Bull Island is a new world, less than 200 years old. Grown from a mere sandback after Captain William Bligh (of the Bounty) made his 1801 proposal to stop the silting of the Liffey by constructing of the Bull Wall, the island is today a UNESCO biosphere reserve – a protected area that by definition is supposed to demonstrate a balanced relationship between man and nature.
I’ve been developing an ambitious project that questions the precarious balance between use and misuse of Bull Island.
Brent geese migrate there from the Arctic; golfers, walkers, kitesurfers and boyracers arrive from the surrounding city. However, the very currents that bring the sand also washes ashore human detritus; and humans appear to transport other unwanted items to bull island in the backs of cars or vans.
On my visits to Bull Island, I began finding juxtapositions of discarded household items, seemingly placed in the landscape by an elusive surrealist flytipper. I began to question our relationship with Bull Island, a microcosm of how we regard our world at large.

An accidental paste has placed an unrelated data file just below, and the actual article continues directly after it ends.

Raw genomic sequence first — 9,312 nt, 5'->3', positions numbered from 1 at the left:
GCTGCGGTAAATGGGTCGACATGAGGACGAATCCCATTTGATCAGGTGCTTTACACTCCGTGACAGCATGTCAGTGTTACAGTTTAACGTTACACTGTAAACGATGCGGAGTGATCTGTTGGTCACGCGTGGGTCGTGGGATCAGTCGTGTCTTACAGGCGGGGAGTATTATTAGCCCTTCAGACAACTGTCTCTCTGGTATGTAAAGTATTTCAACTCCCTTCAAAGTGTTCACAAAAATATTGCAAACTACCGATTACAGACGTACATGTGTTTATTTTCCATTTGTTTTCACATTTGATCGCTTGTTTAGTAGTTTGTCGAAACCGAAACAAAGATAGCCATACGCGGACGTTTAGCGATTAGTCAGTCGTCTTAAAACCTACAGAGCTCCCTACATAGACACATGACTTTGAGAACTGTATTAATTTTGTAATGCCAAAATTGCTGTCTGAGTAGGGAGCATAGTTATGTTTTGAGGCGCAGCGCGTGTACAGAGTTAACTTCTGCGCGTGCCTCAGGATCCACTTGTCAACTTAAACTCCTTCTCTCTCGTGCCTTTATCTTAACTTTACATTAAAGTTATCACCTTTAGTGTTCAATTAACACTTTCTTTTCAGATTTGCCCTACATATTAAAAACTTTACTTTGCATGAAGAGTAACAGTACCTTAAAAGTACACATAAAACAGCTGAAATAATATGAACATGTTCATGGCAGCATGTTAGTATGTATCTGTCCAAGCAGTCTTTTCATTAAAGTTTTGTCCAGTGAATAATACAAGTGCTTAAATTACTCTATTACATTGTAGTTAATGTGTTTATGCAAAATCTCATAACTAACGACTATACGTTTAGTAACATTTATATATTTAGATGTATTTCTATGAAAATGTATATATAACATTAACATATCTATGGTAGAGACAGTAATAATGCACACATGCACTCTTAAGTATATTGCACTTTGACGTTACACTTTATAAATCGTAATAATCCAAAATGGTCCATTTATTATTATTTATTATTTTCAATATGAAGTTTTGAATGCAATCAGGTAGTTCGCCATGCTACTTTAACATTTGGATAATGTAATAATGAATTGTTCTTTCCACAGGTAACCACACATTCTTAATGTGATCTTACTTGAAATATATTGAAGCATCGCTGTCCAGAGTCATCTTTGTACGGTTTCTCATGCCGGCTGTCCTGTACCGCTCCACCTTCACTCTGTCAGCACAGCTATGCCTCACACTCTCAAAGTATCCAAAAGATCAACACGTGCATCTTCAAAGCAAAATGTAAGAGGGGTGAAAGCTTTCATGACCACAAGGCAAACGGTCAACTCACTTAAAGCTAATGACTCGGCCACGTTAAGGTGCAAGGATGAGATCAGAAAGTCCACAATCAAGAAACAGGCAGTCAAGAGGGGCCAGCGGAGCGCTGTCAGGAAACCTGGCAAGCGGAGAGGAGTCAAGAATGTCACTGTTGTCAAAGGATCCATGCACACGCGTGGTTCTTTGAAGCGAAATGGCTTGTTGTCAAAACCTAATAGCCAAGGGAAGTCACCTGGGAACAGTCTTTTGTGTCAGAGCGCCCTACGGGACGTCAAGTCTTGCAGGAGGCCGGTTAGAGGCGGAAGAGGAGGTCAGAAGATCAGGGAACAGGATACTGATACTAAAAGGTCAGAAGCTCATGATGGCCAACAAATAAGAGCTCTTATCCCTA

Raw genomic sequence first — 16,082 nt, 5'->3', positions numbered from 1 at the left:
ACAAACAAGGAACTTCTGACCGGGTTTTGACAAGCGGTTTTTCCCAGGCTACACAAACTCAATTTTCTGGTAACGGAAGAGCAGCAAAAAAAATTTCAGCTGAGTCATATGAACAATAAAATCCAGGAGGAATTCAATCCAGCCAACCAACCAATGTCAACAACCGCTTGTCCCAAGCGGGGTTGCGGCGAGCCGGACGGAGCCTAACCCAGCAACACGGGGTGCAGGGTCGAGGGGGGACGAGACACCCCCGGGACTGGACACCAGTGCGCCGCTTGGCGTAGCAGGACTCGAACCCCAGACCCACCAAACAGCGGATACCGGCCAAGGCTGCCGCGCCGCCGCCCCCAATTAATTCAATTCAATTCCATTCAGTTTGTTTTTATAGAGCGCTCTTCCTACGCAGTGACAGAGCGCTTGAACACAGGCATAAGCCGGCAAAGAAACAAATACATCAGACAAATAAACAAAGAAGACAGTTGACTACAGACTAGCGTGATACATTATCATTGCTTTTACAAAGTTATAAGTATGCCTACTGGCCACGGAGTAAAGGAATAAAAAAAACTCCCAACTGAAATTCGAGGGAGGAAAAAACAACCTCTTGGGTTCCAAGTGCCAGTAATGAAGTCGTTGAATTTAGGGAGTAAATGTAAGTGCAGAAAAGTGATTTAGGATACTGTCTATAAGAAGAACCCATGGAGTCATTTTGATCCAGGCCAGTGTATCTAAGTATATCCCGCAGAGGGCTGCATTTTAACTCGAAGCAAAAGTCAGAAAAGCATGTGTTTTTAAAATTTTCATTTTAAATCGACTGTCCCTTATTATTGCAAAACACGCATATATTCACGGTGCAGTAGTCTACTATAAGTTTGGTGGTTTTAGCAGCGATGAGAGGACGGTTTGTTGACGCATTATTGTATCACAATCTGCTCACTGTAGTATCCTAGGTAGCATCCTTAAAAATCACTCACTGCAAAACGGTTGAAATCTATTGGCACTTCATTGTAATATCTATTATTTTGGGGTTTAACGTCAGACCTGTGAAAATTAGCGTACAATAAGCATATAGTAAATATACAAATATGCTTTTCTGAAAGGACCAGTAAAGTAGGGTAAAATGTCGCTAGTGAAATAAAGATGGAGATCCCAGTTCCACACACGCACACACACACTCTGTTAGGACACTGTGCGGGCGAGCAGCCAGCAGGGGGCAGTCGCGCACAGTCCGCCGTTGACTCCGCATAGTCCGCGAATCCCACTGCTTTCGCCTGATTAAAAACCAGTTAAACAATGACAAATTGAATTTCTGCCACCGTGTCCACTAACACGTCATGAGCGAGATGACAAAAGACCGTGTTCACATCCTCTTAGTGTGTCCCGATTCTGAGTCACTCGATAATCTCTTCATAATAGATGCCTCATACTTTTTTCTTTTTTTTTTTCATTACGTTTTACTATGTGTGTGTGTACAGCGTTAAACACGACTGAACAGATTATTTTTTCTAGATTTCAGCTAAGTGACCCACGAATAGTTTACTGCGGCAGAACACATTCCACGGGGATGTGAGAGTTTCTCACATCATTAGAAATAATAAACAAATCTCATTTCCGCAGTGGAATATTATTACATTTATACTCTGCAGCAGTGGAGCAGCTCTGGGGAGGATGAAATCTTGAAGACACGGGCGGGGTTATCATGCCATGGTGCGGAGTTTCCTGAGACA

While the long-term plan for my work will cover more than found objects, the included images are mostly from one segment, titled The Things I Found on Bull Island. While this segment will undoubtedly continue to develop (it may take years as I am not in Ireland much these days!), I also would like to make a series of early morning visits to Bull Island to track down both the human and other wildlife that prowl its shores at dawn. I’m going to interview and photograph key people who live or work on the island, and document our diverse and complicated relationship with the island, as a place loved and unloved.
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